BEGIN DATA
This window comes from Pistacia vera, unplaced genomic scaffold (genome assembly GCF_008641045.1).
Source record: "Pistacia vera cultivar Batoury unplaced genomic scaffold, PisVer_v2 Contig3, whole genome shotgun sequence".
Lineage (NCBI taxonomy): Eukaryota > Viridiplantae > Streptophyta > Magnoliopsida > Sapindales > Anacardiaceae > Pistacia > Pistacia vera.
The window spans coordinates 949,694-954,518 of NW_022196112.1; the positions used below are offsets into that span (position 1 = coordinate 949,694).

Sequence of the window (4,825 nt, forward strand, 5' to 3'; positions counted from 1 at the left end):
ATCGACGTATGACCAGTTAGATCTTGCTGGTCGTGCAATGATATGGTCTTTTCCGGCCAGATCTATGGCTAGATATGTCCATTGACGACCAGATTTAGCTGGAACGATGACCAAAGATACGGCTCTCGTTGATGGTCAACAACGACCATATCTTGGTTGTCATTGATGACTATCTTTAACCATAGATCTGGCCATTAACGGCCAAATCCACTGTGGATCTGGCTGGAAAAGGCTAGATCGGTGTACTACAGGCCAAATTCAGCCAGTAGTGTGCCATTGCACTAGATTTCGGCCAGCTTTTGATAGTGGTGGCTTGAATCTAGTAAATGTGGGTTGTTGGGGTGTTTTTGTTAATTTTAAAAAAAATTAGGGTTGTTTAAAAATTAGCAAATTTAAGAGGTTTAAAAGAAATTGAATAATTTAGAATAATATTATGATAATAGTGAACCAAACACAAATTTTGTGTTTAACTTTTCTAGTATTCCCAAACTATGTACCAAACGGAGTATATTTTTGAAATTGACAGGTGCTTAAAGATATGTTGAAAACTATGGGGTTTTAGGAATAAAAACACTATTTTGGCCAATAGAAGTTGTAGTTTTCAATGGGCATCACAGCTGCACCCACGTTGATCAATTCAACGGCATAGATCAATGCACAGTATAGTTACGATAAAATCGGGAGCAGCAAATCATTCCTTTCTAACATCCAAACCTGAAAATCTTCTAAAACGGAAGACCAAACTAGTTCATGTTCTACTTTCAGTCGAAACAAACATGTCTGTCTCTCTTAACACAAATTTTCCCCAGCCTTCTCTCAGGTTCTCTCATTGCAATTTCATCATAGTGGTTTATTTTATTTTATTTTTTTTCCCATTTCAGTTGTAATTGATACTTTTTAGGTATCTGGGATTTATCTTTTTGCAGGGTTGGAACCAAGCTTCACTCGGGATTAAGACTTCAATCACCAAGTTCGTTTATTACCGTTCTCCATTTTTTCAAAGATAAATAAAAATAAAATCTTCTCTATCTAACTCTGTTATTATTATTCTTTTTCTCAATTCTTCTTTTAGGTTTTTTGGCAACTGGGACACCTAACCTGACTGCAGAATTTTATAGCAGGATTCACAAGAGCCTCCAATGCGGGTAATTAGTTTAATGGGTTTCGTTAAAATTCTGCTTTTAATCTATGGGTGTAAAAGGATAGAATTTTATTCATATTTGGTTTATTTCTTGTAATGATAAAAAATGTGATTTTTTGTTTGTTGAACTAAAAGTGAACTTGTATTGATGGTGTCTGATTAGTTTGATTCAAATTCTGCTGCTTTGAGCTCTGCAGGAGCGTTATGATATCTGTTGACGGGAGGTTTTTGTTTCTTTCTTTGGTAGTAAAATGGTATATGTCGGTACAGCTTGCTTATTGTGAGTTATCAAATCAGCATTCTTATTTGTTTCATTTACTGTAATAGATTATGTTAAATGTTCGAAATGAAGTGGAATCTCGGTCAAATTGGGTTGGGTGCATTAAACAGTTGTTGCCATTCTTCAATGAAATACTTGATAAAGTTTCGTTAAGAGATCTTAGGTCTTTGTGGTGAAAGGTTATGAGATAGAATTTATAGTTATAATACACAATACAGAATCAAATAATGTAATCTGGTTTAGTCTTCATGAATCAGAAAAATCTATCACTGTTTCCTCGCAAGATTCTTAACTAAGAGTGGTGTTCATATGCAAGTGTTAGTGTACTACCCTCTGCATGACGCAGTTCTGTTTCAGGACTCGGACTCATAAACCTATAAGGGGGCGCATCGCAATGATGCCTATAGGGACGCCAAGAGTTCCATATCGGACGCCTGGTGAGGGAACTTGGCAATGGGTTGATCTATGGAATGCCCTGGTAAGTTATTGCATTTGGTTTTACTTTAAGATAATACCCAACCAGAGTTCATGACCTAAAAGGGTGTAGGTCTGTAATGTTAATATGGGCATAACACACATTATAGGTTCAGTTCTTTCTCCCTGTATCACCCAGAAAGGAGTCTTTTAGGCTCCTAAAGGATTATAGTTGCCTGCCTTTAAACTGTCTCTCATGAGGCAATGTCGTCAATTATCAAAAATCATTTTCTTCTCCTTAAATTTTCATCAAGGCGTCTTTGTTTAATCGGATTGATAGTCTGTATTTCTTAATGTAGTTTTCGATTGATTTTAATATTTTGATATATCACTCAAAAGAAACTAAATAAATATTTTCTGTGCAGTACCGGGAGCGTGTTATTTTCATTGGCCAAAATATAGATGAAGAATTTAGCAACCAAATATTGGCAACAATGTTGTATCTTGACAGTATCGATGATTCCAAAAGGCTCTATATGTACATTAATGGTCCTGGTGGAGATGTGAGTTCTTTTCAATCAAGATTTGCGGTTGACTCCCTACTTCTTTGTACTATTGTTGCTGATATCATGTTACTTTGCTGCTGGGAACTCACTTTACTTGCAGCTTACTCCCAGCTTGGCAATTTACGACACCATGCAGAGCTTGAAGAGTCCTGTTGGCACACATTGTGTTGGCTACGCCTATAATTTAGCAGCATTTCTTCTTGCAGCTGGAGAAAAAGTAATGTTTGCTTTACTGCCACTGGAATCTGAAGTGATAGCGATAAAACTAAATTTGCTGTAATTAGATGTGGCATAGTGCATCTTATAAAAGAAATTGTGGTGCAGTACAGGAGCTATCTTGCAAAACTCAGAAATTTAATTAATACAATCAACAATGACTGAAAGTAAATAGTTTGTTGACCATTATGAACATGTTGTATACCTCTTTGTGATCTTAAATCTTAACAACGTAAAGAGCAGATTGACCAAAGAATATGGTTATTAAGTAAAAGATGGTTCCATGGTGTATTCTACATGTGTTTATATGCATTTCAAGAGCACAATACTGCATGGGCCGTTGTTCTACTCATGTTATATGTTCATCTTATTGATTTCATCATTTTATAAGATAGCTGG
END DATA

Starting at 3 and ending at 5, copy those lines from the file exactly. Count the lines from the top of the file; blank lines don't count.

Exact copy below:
Lineage (NCBI taxonomy): Eukaryota > Viridiplantae > Streptophyta > Magnoliopsida > Sapindales > Anacardiaceae > Pistacia > Pistacia vera.
The window spans coordinates 949,694-954,518 of NW_022196112.1; the positions used below are offsets into that span (position 1 = coordinate 949,694).

Sequence of the window (4,825 nt, forward strand, 5' to 3'; positions counted from 1 at the left end):